Craig Stadler won a PGA event at 50. Peter Jacobsen won at 49. Fred Couples won in 1983, and then again in 2003, at the age of 44, and was named a captain's pick for the U.S. President's Cup team.
And 44-year-old Brad Faxon won last weekend's Buick Championship on the strength of a final-round 61.
Whoever said golf is a game that's being taken over by the young hasn't seen many leaderboards lately. Or taken a close look at the PGA money list, where seven of the top 10 players are closer to 50 than 20 (Vijay Singh, 42, David Toms, 38, Jim Furyk, 35, Kenny Perry, 45, Chris DiMarco, 37, Retief Goosen, 36, and Fred Funk, 49.
"With a lot of new players coming up, especially with the LPGA Tour, with Michelle Wie and Natalie Gulbis, everybody says you have to be younger and younger and younger," said Jacobsen, who was 15th in this year's U.S. Open.
"And obviously with what Tiger has done, it gives you the impression that, wow, you have to be young to do well.
"I disagree. A golf ball doesn't know how old you are. It was made to fit into the cup and if you can fit it in there at 25 or 55.
"People forget then when Sam Snead was competing on the tour he was winning tournaments well into his 50s and finished second at the L.A. Open one year at age 62. If you can stay in shape and stay relatively sane, you can have some fun and play great."
With the President's Cup Sept. 20 in Virginia, the Americans are hoping to shake their slump on the international stage. They're 3-1-1 in the President's, but have lost eight of the last 10 infinitely more prestigious Ryder Cups.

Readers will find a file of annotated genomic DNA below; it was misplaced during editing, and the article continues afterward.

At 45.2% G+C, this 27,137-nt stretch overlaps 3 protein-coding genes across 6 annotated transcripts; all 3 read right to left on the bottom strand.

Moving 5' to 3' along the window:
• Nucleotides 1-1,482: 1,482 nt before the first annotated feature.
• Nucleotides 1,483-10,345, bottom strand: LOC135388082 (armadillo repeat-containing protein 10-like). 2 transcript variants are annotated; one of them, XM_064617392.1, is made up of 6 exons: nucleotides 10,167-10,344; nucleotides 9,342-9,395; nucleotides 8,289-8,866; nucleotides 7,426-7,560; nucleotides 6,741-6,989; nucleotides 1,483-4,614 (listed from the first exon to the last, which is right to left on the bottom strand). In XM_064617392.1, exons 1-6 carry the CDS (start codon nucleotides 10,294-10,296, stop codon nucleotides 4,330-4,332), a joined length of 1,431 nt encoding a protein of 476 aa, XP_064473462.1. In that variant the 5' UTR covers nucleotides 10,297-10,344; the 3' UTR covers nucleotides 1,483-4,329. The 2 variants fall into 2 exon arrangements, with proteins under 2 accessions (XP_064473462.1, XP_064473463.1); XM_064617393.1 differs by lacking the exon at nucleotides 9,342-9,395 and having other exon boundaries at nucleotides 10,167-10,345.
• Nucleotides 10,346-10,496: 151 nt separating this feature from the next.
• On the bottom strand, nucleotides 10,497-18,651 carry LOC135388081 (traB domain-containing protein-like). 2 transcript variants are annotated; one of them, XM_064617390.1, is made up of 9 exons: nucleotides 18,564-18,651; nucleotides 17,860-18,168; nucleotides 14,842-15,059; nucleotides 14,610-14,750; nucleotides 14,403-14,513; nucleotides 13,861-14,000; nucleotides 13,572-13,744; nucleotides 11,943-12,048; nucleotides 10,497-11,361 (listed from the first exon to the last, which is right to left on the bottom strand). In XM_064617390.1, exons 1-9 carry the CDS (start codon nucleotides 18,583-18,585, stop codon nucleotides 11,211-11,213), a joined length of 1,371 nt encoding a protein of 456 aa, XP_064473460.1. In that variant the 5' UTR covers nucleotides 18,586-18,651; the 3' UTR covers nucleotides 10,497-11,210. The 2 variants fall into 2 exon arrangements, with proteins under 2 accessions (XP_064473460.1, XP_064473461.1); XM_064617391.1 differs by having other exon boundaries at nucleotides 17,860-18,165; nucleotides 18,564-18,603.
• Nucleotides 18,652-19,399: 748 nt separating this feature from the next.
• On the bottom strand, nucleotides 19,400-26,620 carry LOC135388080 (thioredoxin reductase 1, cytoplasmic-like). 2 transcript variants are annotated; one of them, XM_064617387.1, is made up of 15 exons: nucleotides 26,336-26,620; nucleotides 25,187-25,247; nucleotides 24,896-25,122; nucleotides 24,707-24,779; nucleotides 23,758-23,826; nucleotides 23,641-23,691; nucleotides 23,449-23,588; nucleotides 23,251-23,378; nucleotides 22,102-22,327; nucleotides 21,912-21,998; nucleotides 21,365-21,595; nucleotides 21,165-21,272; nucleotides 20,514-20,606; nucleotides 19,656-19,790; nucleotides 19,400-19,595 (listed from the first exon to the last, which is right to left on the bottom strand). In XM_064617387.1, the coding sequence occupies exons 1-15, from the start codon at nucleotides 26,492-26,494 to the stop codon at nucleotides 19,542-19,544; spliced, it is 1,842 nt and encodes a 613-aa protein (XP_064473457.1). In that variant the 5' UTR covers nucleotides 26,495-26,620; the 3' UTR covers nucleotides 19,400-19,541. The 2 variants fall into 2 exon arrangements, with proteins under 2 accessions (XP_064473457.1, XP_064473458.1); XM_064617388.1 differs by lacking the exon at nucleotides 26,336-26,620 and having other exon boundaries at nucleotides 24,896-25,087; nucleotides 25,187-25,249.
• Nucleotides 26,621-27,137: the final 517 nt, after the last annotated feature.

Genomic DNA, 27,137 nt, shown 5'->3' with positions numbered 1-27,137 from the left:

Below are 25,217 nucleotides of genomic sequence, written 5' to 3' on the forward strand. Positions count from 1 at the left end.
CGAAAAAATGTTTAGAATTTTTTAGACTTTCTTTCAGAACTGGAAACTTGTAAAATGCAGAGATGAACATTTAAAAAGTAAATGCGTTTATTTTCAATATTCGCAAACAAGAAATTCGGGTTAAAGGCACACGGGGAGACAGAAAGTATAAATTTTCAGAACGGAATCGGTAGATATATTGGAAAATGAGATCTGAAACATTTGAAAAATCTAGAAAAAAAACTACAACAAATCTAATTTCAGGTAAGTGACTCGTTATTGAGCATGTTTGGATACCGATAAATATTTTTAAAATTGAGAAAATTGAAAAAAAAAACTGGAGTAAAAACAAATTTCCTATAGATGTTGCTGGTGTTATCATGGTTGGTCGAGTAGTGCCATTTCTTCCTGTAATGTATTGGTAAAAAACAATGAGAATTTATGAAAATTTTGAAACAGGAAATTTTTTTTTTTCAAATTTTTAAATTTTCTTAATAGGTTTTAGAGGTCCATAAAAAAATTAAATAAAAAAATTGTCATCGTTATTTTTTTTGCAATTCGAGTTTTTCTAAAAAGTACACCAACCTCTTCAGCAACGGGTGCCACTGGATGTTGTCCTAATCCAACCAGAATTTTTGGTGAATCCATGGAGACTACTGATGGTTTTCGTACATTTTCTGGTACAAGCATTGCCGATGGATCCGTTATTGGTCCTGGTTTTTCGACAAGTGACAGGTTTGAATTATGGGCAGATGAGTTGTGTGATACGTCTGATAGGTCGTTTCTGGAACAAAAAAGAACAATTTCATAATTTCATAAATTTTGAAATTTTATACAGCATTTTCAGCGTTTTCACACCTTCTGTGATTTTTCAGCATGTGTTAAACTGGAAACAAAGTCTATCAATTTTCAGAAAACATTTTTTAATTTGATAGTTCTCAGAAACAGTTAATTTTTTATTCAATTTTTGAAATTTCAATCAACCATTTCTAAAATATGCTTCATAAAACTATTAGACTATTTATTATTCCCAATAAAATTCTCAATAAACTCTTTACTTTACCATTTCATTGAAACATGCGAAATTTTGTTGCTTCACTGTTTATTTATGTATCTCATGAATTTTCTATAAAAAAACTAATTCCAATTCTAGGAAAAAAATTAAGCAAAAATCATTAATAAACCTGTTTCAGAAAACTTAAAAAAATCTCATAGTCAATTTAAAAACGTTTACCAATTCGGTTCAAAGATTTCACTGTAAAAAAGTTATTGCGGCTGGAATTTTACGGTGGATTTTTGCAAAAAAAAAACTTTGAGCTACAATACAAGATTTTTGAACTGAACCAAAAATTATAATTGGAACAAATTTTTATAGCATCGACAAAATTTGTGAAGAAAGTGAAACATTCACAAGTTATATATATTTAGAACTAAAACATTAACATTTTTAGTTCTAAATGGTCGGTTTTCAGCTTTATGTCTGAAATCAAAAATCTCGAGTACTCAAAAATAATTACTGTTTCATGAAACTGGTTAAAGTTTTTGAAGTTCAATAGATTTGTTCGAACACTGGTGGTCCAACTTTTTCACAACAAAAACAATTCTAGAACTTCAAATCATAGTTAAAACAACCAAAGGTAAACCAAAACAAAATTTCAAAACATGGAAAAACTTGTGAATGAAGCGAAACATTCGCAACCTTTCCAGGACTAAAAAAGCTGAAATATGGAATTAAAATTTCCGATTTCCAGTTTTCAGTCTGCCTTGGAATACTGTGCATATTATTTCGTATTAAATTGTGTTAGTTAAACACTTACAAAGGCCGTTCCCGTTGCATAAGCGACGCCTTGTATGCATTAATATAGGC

"From the American side it appears to me like it's more work than going out and having fun," said Stadler. "It doesn't look like they're enjoying it at all, and it reflects in their golf game."
Jacobsen says the Americans have to learn to relax and have fun, like the Europeans do.
NO PURSE MONEY
"I'll never forget 1995 at Oak Hill the Europeans won eight of the last 12 singles and we lost. We were all in the locker-room and the wives were the ones who were crying, I mean bawling.
"Why? There's no purse money, you got a bunch of free clothes and some cool USA pins, relax."
He was criticized for not taking the loss as hard as some people thought he should have, but said he couldn't bring himself to get worked up over a golf game after Paul Azinger addressed the team.
"He was the walking NBC commentator," said Jacobsen. "He had just come off of his bout of cancer, chemotherapy, and he was alive.
"He came into the players room, asked for everyone's attention and said 'I just want to tell you how proud I am of you. You handled yourselves with class. Last year I didn't even know if I'd be on this side of the divot, but here I am and I'm proud of each and every one of you.'
"That's when I started crying, when he put it in perspective. That's, unfortunately, where we've gone wrong with the Ryder Cup - we have to keep it in perspective because we've lost that."
READY, AMES, FIRE: Stephen Ames shot the low round of the day in yesterday's Blackhawk Tour Challenge, carding a three-under 68 to lead himself and partner Craig Stadler (even par 71) to a one-stroke win over Couples and Jacobsen, who finished at two-under.